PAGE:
I pulled up the Merriam-Webster definition on my phone and showed my friend. I don’t even remember the word now; I just know it started with ‘O’.

My skin tingled with anticipation. I expected something like, ‘Oh, it is a word! I’ve never heard it before. That’s cool’.

My friend looked at the screen and rolled her eyes. She announced, ‘Fine, well you can be right about this one thing, and I’ll be right about everything else.’

I closed the web page and sunk into the chair. Waiting for the snickers from around the group to settle, for someone to change the topic.


In school, I once walked by three kids cornering another. I didn’t know his name, the cornered one. He had blonde hair and freckles and he looked a little scared. Those three kids only ever threw around mean words, and besides, they were out in the open. Other students were nearby, and a teacher would likely turn a corner any second. That’s what I told myself as I hurried past.

I was heading to the garden behind the music hall. Tucked between the brick hall wall and the library, it was hidden from view. No one went in there. I’d sit and eat my lunch. Maybe read. Maybe draw. If it was Thursday, I would sit and panic.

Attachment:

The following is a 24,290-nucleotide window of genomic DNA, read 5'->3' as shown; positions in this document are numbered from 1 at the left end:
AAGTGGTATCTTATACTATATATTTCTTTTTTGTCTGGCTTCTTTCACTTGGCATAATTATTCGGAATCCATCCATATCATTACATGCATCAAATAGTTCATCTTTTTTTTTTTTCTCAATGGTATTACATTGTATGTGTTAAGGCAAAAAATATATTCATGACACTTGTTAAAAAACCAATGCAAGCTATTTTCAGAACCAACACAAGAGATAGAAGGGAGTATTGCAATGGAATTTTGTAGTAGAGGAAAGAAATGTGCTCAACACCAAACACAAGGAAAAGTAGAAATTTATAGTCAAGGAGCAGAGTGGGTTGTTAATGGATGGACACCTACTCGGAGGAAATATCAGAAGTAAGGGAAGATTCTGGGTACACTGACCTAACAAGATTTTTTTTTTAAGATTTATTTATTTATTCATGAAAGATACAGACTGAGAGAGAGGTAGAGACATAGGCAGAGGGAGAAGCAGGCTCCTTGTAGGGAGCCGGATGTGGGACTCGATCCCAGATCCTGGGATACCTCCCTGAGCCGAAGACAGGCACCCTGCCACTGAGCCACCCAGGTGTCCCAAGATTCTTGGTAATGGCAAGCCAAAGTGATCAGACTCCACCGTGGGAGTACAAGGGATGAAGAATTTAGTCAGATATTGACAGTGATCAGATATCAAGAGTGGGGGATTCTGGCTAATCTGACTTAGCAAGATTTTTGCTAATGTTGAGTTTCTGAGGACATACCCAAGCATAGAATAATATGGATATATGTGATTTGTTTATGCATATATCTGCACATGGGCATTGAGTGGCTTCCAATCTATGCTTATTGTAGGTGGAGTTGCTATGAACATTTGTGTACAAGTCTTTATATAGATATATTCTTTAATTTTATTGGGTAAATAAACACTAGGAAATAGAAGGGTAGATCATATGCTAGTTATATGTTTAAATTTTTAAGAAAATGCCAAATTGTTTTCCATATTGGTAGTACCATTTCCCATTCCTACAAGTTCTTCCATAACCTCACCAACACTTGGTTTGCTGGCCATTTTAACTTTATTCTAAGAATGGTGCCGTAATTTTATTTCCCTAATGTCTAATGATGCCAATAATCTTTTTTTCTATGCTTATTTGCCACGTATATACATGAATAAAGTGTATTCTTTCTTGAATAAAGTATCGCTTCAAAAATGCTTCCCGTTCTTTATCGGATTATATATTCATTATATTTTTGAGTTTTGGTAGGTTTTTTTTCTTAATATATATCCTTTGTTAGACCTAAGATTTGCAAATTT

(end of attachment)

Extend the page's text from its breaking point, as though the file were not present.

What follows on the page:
That day was a Thursday. I sat and took deep breaths. Contemplated hiding until sports period was over. Then sneaking out among the hordes of escaping kids. It was only wagging school if you left the premises, right? My stomach twisted and turned. I’d sometimes even plead or pray. I wasn’t religious, so I wasn’t talking to God exactly. Just filling my head and the air with wishing words. This time I won’t miss the ball. I won’t trip in front of everyone. I will serve the ball over the net and right into an unguarded space between players and people will high-five me and say ‘good job’. If I said the words fast enough and hard enough, maybe this Thursday would be different.

The bell rang. I emerged from my secret garden and hurried past where those three kids were still tormenting the other. This time, my true reaction darted across my mind.

At least it isn’t me.


Years after high school, after graduating from Psychology, losing friends and after finally deciding to pursue creative writing at university, I went to an art show. It was a show of lights at the Botanical Gardens, with projectors and music, neon lights and fairy lights.

I’d gone with a few other people. Once we’d explored and soaked in as much of the displays as we could, we began walking home. It was beanie weather, and the cold found weak spots beneath my layers. It stabbed at my ankles, neck, and wrists. My nose was numb and likely red. I sniffled every few seconds and worried that I should have worn a mask. But it wasn’t mandated. Wasn’t even lightly suggested. It wasn’t so cold that puffs of air chased the words from my mouth to coalesce in misty clouds before my face, but it was cold enough. I felt invigorated.

I walked beside a new friend. A friend of a friend, before tonight. She was my boyfriend’s best friend’s wife. I’d met her twice before and liked her instantly.